I usually don’t answer the stupid questions on Trulia but I just thought I would share this with my fellow Realtors. Oh and by the way I think we should blame car dealers for the collapse of GM & Chrysler which Billions of tax payer dollars went to save…. Same premises
5 votes Thank Flag Link Sun Apr 1, 2012
Obviously you have no idea what we do. We haul people like you around for days and spend $4 gas that use to cost $1.80 while you decide what to make a super low offer on that totally wastes days of hauling you around and looking at homes that are 30-50% lower in value than 5 years ago and then you disappear with no sale. Multiply that times 5 or 10 and see how you like it. If you knew the average income a Realtor makes it would surprise you how low it actually is. Some years it's great and some it can be pretty bad.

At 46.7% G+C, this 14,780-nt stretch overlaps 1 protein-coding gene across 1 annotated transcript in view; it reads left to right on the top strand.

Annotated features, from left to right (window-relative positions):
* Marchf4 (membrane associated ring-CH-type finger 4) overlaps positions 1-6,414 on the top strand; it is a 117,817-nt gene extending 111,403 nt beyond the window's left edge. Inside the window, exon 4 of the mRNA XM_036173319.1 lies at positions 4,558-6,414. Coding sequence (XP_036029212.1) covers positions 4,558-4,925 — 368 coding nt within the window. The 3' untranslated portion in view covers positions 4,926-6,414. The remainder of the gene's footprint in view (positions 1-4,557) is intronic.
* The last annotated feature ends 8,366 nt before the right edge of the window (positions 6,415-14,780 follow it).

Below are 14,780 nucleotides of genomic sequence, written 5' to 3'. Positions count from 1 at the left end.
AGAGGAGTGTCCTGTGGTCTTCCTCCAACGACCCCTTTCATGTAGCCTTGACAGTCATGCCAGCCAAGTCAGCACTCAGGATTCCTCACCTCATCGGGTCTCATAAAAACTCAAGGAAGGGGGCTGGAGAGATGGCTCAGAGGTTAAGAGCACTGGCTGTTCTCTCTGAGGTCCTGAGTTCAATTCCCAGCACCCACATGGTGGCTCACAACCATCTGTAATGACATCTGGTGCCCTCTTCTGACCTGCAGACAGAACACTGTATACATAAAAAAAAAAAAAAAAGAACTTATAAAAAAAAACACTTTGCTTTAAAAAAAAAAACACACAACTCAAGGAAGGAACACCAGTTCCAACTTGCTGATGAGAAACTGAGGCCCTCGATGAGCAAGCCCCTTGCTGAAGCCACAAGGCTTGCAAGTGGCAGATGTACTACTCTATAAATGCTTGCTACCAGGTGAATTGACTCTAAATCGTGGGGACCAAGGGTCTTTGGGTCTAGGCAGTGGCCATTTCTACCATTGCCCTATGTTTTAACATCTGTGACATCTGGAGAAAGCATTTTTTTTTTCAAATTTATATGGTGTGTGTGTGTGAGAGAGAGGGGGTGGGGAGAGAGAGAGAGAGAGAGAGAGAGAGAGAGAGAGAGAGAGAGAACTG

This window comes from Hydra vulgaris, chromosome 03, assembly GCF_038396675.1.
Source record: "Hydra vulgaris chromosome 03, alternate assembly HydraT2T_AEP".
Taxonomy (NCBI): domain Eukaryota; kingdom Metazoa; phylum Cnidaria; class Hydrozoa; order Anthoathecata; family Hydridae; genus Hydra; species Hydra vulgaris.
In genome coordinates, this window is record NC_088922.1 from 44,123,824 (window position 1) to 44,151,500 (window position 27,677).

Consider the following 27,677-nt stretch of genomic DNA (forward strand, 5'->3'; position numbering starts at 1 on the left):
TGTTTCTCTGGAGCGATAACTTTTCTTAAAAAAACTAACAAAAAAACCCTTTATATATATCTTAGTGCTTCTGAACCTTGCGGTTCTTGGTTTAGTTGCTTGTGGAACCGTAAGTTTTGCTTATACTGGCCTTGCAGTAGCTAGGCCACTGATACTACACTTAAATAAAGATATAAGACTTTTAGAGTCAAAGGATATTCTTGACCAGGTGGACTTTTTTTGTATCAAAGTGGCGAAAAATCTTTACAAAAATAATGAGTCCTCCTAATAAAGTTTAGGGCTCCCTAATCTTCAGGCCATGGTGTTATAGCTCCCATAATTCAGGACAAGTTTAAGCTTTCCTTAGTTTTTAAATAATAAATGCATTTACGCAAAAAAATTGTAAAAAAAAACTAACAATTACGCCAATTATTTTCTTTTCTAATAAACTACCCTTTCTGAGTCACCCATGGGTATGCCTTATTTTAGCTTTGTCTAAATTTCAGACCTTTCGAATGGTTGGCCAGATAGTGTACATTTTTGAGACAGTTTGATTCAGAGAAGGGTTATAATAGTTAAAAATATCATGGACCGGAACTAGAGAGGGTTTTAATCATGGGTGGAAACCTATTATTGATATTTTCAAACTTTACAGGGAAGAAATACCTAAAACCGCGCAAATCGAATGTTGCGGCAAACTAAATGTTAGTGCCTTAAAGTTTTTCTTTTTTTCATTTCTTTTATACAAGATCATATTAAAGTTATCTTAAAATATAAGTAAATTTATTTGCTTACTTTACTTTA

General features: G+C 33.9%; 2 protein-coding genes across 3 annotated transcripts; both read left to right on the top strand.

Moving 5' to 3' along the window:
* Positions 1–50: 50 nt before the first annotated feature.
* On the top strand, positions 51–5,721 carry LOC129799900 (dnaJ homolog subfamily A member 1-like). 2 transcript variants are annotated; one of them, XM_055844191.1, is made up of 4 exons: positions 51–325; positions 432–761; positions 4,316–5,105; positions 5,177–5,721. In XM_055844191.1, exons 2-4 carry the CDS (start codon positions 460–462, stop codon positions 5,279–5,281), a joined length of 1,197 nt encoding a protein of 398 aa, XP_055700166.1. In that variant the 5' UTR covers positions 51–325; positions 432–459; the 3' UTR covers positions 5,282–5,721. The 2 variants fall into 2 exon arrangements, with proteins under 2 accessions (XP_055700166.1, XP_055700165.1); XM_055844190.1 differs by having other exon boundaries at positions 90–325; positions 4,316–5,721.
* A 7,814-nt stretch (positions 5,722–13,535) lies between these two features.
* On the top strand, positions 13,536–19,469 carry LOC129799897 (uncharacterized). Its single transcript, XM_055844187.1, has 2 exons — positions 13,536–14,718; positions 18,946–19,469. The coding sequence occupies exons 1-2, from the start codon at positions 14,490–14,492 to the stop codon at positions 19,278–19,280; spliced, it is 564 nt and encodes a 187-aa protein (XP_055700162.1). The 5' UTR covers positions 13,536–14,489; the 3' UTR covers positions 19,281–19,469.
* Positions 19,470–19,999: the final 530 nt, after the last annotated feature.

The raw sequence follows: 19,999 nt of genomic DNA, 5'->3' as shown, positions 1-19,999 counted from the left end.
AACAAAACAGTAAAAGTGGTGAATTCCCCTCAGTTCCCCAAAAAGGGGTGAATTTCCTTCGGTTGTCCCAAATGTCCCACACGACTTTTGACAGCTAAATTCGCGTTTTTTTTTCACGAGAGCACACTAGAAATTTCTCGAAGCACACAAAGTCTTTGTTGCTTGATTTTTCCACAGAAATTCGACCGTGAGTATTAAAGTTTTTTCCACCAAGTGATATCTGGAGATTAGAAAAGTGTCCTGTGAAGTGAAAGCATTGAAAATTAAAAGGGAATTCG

4 votes Thank Flag Link Sat Mar 31, 2012
Hi,

We do difficult work that requires experience, knowledge and attention to detail which basically means it takes smartness, hardware and extensive studies and work to be able to help clients. And after all this, no one would take less money to do the work needed.

The value we give is a lot but not realized by some people.

Chand
3 votes Thank Flag Link Sat Mar 31, 2012
And the use of our services is discretionary, not mandatory. So there.
3 votes Thank Flag Link Sat Mar 31, 2012
Really??

read all the threads and forums here and on zillow....it seems to me that our commission structure, and our industry is scrutinized, debated and critiqued.. ALL the time!

I feel no obligation to defend or explain it........

Fortunately, for you, there are vaious business models available today....some with flat fee structures or a la carte menu options................find one you are comfortable with.